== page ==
DeVane Medals recognize stellar teaching and scholarship

Four Yale professors whose teaching and mentorship have inspired generations of students were recently honored by the university's chapter of Phi Beta Kappa.
Hazel Carby, Dana Angluin, Joseph LaPalombara, Miki Havlíčková

Left to right: Hazel Carby, Dana Angluin, Joseph LaPalombara, and Miki Havlíčková

Four Yale professors whose teaching and mentorship have inspired generations of students were recently honored with William C. Clyde DeVane Medals from the university’s chapter of Phi Beta Kappa.

The DeVane Medals, Yale’s oldest teaching award, are typically given each year in recognition of outstanding scholarship and undergraduate teaching to an active faculty member who is elected by undergraduate members of the society, and to a retired faculty member, who is chosen by the graduate members Phi Beta Kappa. 

At this year’s ceremony, conducted via Zoom on June 5, the recipients of both the 2020 and 2021 DeVane Medals were honored (the 2020 awards were bestowed belatedly due to the COVID-19 pandemic).

The 2020 awardees are Joseph LaPalombara, the Arnold Wolfers Professor Emeritus of Political Science and Management, and Dana Angluin, now a professor emeritus of computer science who was an active faculty member at the time she was selected for the award. The 2021 DeVane Medalists are Hazel Carby, the Charles C. & Dorathea S. Dilley Professor of African American Studies and American Studies Emerita, and Miki Havlíčková, the Nathan Jacobson Senior Lecturer in Mathematics.

The DeVane Medal has been conferred annually since 1966. William Clyde DeVane was dean of Yale College from 1938 until 1963 and was a long-time president of the Yale chapter as well as president of the United Chapters of Phi Beta Kappa.

Bringing the world to Yale

Joseph LaPalombara is a specialist in comparative politics, group interest theory, and foreign investments made by global firms. He earned his undergraduate degree from the University of Illinois and his Ph.D. from Princeton University, and taught at Oregon State and Michigan State universities before joining the Yale faculty in 1964. He taught in Yale’s political science department and later at the School of Management, and twice served as the chair of the Department of Political Science. He was director of the Institute for Social and Policy Studies from 1987 to 1991. Although he formally retired in 2001, he taught an undergraduate seminar at the School of Masnagement until 2019.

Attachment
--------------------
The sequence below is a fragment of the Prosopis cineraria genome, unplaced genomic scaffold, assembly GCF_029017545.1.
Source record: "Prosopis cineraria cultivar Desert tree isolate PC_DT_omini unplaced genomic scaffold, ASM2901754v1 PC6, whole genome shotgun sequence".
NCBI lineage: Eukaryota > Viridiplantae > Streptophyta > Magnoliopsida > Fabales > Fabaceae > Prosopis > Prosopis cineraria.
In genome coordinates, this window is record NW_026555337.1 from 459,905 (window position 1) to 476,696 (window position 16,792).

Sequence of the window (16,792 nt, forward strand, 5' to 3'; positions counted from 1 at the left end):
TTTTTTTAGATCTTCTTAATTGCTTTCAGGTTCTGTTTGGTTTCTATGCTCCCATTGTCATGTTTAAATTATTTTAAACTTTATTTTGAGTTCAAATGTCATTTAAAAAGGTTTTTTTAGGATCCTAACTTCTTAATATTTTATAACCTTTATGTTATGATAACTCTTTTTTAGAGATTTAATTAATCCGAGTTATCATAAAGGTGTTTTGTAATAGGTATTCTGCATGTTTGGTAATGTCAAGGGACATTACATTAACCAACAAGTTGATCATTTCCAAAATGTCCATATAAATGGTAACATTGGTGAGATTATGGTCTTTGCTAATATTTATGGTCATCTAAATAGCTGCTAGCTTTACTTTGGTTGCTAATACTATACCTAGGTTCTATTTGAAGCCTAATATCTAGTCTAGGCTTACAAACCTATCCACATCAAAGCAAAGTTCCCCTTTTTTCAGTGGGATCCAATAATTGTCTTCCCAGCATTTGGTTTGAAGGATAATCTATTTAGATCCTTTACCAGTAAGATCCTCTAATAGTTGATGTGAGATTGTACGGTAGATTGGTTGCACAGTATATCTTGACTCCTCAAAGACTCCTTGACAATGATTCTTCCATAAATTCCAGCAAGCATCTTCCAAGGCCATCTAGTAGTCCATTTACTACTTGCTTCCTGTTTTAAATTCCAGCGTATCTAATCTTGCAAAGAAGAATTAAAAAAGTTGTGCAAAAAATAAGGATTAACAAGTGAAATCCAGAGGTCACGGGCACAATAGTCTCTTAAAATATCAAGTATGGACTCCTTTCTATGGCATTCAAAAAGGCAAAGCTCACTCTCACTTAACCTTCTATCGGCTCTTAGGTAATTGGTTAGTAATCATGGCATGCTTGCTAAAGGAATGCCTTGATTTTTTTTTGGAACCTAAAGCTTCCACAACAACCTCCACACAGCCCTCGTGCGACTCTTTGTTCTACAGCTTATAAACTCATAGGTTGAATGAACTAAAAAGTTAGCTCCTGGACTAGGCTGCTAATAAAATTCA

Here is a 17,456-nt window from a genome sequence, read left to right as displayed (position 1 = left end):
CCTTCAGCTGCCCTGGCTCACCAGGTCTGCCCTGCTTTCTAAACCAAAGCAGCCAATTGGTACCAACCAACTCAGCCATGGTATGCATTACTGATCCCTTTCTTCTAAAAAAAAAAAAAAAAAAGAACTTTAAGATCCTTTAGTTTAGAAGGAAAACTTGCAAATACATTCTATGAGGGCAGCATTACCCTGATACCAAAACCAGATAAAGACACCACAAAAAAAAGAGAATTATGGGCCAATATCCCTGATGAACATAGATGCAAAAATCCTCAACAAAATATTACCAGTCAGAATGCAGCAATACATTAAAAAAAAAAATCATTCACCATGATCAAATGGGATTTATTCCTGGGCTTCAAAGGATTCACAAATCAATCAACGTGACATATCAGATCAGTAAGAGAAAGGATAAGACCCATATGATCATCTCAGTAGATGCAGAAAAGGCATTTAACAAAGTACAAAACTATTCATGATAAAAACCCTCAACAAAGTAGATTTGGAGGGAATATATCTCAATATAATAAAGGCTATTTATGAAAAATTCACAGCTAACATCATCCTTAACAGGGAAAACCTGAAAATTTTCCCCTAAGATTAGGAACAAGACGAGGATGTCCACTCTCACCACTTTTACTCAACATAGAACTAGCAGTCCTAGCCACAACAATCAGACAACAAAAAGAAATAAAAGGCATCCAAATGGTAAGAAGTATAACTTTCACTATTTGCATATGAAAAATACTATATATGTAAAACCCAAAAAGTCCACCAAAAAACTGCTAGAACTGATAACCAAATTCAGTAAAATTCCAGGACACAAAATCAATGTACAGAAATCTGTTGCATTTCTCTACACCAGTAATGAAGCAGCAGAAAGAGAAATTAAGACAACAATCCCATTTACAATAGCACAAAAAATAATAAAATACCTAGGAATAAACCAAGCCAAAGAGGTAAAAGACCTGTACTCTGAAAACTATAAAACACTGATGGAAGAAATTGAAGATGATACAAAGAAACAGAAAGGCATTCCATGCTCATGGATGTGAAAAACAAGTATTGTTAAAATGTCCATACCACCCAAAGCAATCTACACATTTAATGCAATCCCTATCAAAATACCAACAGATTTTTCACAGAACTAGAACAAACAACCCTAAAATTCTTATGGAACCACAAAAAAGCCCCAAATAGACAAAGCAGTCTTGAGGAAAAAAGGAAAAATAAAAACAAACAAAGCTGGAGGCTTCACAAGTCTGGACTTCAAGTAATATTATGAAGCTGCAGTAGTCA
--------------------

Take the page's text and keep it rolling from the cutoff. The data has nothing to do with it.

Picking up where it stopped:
…Professor LaPalombara brought the world to Yale,” said Phi Beta Kappa’s DeVane Medal citation, which was read by Margaret Clark ’77 Ph.D., the John M. Musser Professor of Psychology and head of Trumbull College. “He is the author of scores of books and articles, a top American authority on Italian politics, and more widely, a respected authority on comparative political theory, the dynamics of bureaucratic politics, and the political significance of the multinational corporation. … He was never afraid of challenging received viewpoints and his work often resulted in an overturning of conventional wisdom in his field. Of his many books, perhaps none captures his approach and special genius and charm better than did ‘Democracy, Italian Style,’ his 1988 book in defense of Italy’s ‘fascinating, paradoxical, and ultimately logical’ democracy. His work reflects a verve, wit, and iconoclasm about which dozens of reviewers have raved…”